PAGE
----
"[o]nly those memoranda, reports or documents which reflect the employment of the attorney's legal expertise, those `which reveal the shaping process by which the attorney has arranged the available evidence for use in trial as dictated by his training and experience,' [citation] may properly be said to be `made in preparation for trial'." (35 Ill.2d 351, 359-60, 221 N.E.2d 410, 416.)
Documents "made in preparation for trial" and exempt from discovery were those that contained the attorney's mental impressions of prospective clients, those that revealed a particular marshalling of evidentiary facts for presentment at trial and those that revealed the attorney's mental processes in shaping his theory of his client's cause. Memoranda and the like containing all other material and relevant evidentiary facts that would not disclose conceptual data were thus subject to the truth-seeking process of discovery.
Wisconsin similarly defines an attorney's work product as information the attorney "has assembled and the mental impressions, the legal theories and strategies that he has pursued or adopted as derived from interviews, statements, memoranda, correspondence, briefs, legal and factual research, mental impressions, personal beliefs, and other tangible or intangible means." (State ex rel. Dudek v. Circuit Court (1967), 34 Wis.2d 559, 589, 150 N.W.2d 387, 404.) However, case law has adopted a broader view of attorney work product to protect most materials and information collected and adopted by a lawyer after retainer in preparation of litigation. State ex rel. Dudek expressly refused to limit the work product privilege to subjective mental processes, and subsequent cases have held that the work need not have been actually done by the attorney or at his request as long as it was adopted by him and became a part of his file of the case (State ex rel. Shelby Mutual Insurance Co. v. Circuit Court (1975), 67 Wis.2d 469, 228 N.W.2d 161). (Shibilski v. St. Joseph's Hospital of Marshfield, Inc. (1978), 83 Wis.2d 459, 266 N.W.2d 264.) Materials considered to be the attorney's work product are merely given a qualified privilege and may be discoverable upon a showing of good cause. (State ex rel. Dudek.) The extent of the showing of good cause depends upon the type of materials sought and the extent of the attorney's involvement in the preparation thereof. See, e.g., Shibilski; State ex rel. Dudek.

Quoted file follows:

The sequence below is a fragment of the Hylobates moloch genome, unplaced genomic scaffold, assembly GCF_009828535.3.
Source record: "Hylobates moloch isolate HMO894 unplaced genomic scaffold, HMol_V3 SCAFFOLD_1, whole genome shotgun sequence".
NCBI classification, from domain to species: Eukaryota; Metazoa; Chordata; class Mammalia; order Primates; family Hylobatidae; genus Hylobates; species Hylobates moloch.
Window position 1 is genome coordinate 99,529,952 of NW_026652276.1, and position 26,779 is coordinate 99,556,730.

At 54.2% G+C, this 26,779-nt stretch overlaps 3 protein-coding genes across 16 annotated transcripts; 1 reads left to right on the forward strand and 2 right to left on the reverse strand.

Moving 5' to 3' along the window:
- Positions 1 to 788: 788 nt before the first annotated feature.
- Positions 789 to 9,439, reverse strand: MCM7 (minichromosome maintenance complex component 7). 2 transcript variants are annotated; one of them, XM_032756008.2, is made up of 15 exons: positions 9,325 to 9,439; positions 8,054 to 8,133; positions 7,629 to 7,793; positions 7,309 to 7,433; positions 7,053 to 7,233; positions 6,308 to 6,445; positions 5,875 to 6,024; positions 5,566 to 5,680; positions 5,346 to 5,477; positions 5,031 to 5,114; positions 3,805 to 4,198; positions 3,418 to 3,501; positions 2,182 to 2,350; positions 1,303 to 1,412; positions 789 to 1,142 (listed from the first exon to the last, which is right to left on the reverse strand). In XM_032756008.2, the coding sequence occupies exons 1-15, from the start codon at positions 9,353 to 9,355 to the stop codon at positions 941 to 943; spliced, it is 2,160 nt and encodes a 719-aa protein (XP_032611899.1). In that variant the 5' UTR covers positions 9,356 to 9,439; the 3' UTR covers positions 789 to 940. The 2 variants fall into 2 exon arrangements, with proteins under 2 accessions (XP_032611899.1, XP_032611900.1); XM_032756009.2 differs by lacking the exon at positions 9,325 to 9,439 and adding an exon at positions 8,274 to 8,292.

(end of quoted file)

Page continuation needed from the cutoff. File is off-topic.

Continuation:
• 2 CONSOL has made no showing of good cause or necessity in support of its discovery request. *fn4 Thus, assuming the materials it seeks fall within Wisconsin's broad interpretation of work product, CONSOL would not be entitled to inspect them. For reasons stated later in this opinion, the materials sought by CONSOL would be discoverable under Illinois law. Therefore, a true conflict of laws exists, and we must choose between the laws of these two sovereigns. See, e.g., Melville v. American Home Assurance Co. (3d Cir. 1978), 584 F.2d 1306; Henderson v. State Farm Mutual Automobile Insurance Co. (1973), 59 Wis.2d 451, 208 N.W.2d 423. But see, e.g., Erwin v. Thomas (1973), 264 Or. 454, 506 P.2d 494, and Sedler, Conflict of Laws Round Table: The Value of Principled Preferences, 49 Tex. L. Rev. 224 (1971) (existence of conflict not determined by different laws and results but by different governmental interests).
B-E argues that the conduct of its Wisconsin attorneys should be governed by the law of Wisconsin, the State where its attorneys are authorized to practice law and that State with the most significant interest. CONSOL relies on People v. DeMorrow (1974), 59 Ill.2d 352, 320 N.E.2d 1, and People v. Saiken (1971), 49 Ill.2d 504, 275 N.E.2d 381, cert. denied (1972), 405 U.S. 1066, 31 L.Ed.2d 796, 92 S.Ct. 1499, and asks this court to extend the rulings in ...